So the physical illnesses that had developed, one was Crohn's, and one was endometriosis. So the endometriosis, I had an ablation for which then put me immediately into early menopause at 32. And I have continued to have you know, I have to be really careful about diet and exercise and energy, really, because because of both of those. And at the time I had, it wasn't until after I'd had these operations that I spoke to both of the consultants and they both in spoke to me about stress levels and burnout. That was when I started to do a lot of really deep inner work, but I was working as an HR director and I'd also reached out to the CIPD to say like what are you doing to help HR professionals, got no luck from them whatsoever. Like they couldn't have cared less. I think then when I left the organisation to start up my own consultancy, it wasn't until I left that I discovered at three of the previous HR directors had all become seriously ill in that organisation and my replacement. Yeah, my replacement, although nobody will say whether it was linked, but my replacement actually died in her sleep six months after being in that role whilst away on a on a lead development on a like a leadership development residential. And so I had gone back to the CIPD again, so that there's five HR professionals like four of us have become seriously ill What are you doing? And there was nothing and I think that was when...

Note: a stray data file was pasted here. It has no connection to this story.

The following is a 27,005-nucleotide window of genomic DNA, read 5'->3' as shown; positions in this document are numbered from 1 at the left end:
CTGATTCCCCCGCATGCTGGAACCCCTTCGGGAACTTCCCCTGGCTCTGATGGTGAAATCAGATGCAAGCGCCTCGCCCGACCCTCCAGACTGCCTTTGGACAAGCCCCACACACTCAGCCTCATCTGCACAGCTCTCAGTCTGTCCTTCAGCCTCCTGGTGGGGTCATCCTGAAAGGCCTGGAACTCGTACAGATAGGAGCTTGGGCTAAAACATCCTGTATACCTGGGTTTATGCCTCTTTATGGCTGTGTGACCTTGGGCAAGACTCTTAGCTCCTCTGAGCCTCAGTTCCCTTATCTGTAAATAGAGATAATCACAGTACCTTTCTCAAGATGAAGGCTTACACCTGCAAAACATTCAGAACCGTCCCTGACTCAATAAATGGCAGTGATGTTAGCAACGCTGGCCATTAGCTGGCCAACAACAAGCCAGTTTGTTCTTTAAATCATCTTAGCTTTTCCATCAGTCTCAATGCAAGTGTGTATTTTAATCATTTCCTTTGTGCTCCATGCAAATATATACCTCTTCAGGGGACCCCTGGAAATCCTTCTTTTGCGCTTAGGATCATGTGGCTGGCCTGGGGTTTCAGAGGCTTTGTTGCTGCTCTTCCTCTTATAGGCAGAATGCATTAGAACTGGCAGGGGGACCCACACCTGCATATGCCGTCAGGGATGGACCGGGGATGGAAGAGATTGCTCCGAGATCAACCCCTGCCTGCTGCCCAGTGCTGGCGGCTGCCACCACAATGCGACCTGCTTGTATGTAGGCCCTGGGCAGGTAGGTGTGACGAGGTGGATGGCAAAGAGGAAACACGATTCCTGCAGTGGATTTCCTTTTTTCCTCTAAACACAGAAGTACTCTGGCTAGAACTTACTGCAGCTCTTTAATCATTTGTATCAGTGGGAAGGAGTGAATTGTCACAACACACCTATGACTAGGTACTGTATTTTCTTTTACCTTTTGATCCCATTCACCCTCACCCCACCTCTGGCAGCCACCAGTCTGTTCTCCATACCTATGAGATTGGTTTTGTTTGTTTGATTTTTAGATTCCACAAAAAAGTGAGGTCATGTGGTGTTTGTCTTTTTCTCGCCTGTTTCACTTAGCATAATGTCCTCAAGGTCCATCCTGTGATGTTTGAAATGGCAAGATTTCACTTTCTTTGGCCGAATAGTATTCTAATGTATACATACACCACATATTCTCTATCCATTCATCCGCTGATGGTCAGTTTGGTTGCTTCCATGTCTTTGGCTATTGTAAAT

Rosie Parsons  3:51  
What is the CIPD?

Unknown Speaker  3:54